A move in to coaching was the logical next step. “I’d done my badges whilst still playing so I was ready to go,” he says. “Martin Allen, my ex-teammate at West Ham and good friend, was manager at Barnet at the time and asked me to go along to see if I could be player assistant which turned into assistant manager as I just couldn’t compete at the level I wanted to.”

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Since then, coaching has taken Adrian all over the world, most notably to Puerto Rico where his club team reached the CONCAFF semi finals – the equivalent of the Champions League, and where he also coached the national team.

A stint as head coach of the Antigua Barricudas followed before moving on to the Bahrain national team. His last coaching job abroad was in Jacksonville, Florida, before heading home to West Essex and straight into the first lockdown, which is when Adrian’s association with Campioni first came about.

“When grassroots football wasn’t permitted, Hayley Smith at the academy organised some small group training sessions in a local park to get children active again after months of no sport,” Adrian explains.

“Due to the huge demand, Campioni needed more coaches and I was introduced to Hayley by a mutual friend, Heather, who we both knew from West Ham and whose daughter is with the Arsenal Academy and a regular Campioni participant.”

So Adrian has joined the likes of Orient’s Kevin Lisbie, Tottenham’s Kevin Watson and Stuart Blake as a Campioni coach.

“We all have UEFA badges so the training sessions are of a very high standard and everyone has the same professional attitude,” Adrian attests. “The company’s motto is ‘train like a pro’ and that’s what the children do!”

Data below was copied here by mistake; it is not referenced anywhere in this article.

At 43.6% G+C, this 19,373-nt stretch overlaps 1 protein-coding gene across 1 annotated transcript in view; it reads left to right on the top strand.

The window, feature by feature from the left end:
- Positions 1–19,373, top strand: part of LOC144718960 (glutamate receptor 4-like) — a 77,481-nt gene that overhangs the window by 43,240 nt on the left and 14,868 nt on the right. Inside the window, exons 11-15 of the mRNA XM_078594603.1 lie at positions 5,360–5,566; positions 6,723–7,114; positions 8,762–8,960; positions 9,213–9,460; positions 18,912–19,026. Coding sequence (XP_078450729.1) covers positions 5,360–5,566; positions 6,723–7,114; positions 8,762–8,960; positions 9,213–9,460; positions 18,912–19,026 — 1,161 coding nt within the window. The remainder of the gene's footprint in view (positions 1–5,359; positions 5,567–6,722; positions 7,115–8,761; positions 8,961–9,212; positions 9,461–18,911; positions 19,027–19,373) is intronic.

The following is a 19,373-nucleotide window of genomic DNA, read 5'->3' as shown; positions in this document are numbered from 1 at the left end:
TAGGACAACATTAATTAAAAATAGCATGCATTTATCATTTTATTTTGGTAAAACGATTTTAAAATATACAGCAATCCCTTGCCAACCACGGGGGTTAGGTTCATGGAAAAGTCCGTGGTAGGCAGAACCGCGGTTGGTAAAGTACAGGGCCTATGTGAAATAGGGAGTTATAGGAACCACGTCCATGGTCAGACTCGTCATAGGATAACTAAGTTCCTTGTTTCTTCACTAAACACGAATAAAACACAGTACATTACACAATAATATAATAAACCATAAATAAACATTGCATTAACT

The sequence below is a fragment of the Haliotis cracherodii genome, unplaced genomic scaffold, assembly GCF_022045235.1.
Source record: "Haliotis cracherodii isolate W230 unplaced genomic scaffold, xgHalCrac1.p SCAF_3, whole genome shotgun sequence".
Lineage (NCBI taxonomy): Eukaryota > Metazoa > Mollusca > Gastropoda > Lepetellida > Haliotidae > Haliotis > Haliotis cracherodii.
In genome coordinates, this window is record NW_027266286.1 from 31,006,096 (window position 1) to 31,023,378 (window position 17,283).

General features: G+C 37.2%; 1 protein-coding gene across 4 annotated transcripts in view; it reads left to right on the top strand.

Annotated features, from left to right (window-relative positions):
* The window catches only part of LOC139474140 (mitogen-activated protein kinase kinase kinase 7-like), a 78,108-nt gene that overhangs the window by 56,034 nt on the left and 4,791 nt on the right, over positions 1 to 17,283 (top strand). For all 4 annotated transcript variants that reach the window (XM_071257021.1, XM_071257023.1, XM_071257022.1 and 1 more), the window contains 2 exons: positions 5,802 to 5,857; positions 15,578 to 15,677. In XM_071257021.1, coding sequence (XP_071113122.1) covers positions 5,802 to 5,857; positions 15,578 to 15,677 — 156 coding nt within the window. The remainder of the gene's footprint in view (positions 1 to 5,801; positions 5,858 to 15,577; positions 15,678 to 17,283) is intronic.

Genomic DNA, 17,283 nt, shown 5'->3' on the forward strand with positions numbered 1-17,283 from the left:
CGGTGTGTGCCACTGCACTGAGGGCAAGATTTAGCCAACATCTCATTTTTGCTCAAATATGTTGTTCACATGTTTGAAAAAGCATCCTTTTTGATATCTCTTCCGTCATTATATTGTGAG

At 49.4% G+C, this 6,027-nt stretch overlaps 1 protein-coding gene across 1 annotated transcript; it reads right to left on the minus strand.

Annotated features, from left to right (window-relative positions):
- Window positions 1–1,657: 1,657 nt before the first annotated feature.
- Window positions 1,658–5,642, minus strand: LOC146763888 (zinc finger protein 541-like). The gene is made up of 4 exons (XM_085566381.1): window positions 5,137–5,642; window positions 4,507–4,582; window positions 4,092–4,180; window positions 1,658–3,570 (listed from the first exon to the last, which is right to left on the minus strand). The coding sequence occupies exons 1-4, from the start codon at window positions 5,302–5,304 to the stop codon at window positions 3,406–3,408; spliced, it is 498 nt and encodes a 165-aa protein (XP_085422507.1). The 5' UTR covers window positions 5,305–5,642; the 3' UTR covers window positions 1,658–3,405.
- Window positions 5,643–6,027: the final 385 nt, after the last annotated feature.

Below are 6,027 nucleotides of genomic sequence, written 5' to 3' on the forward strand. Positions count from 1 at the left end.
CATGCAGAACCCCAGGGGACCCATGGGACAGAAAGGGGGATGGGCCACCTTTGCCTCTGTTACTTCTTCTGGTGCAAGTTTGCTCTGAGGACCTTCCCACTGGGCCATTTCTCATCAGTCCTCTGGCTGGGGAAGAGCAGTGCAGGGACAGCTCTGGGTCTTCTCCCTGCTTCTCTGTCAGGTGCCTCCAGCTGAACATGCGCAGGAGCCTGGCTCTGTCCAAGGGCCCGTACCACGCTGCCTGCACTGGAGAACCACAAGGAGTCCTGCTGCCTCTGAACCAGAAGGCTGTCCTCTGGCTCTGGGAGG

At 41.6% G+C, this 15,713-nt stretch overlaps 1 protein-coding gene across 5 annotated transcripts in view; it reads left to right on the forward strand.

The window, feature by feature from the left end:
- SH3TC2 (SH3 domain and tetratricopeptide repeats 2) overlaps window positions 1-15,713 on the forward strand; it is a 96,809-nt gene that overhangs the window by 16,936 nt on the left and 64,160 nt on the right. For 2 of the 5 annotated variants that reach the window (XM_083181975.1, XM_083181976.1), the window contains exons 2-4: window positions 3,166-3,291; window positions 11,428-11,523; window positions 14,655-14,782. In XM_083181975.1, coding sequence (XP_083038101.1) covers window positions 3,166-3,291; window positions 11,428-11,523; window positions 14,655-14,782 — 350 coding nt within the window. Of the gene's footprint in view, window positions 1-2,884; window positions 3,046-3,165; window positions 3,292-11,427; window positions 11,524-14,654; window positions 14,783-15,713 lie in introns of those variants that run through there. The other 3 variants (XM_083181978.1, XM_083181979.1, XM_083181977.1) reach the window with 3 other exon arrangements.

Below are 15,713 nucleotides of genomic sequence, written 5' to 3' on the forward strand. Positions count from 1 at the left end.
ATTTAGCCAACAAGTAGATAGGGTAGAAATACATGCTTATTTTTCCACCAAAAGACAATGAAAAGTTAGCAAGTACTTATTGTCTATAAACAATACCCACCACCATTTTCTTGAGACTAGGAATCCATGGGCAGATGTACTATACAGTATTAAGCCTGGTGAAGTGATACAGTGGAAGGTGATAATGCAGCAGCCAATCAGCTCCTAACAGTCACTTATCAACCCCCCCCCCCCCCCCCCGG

Attracting local children who want to learn and develop in football, Campioni currently only operates in the school holidays, but all that is about to change and that’s thanks to Adrian.

“I’ve partnered with them to launch the new ‘Adrian Whitbread & Campioni Elite Football Clinics’ for older, already talented children and these six-week-long, small group sessions will be available throughout the year,” he explains.

Due to start in the new year, alongside Chigwell’s Colebrook Royals FC, the clinics have been designed to enhance personal growth and development and provide players with the opportunity to progress to the next level.

“They are an addition to, and will complement, each participant’s regular team training and will really maximise the child’s potential,” says Adrian, clearly excited at the prospect of this new venture.

So excited, in fact, he is already looking to the future. “I’d like to grow the clinics in different areas within the UK and overseas,” he enthuses. “I want to use my worldwide connections in football to give the children great opportunities.”

And with that steely determination, you just know he will.

Adrian will be coaching at the Campioni Christmas Two-day Fun-Filled Camp, sponsored by Caplen Estates and held at Chigwell School, on Monday 21 and Tuesday 22 December from 9:30am to 3:30pm for children aged 4-13 (Covid-19/Government restrictions dependent). See campioni.co/essex, @‌campioniacademy, @‌campioni_elite_clinics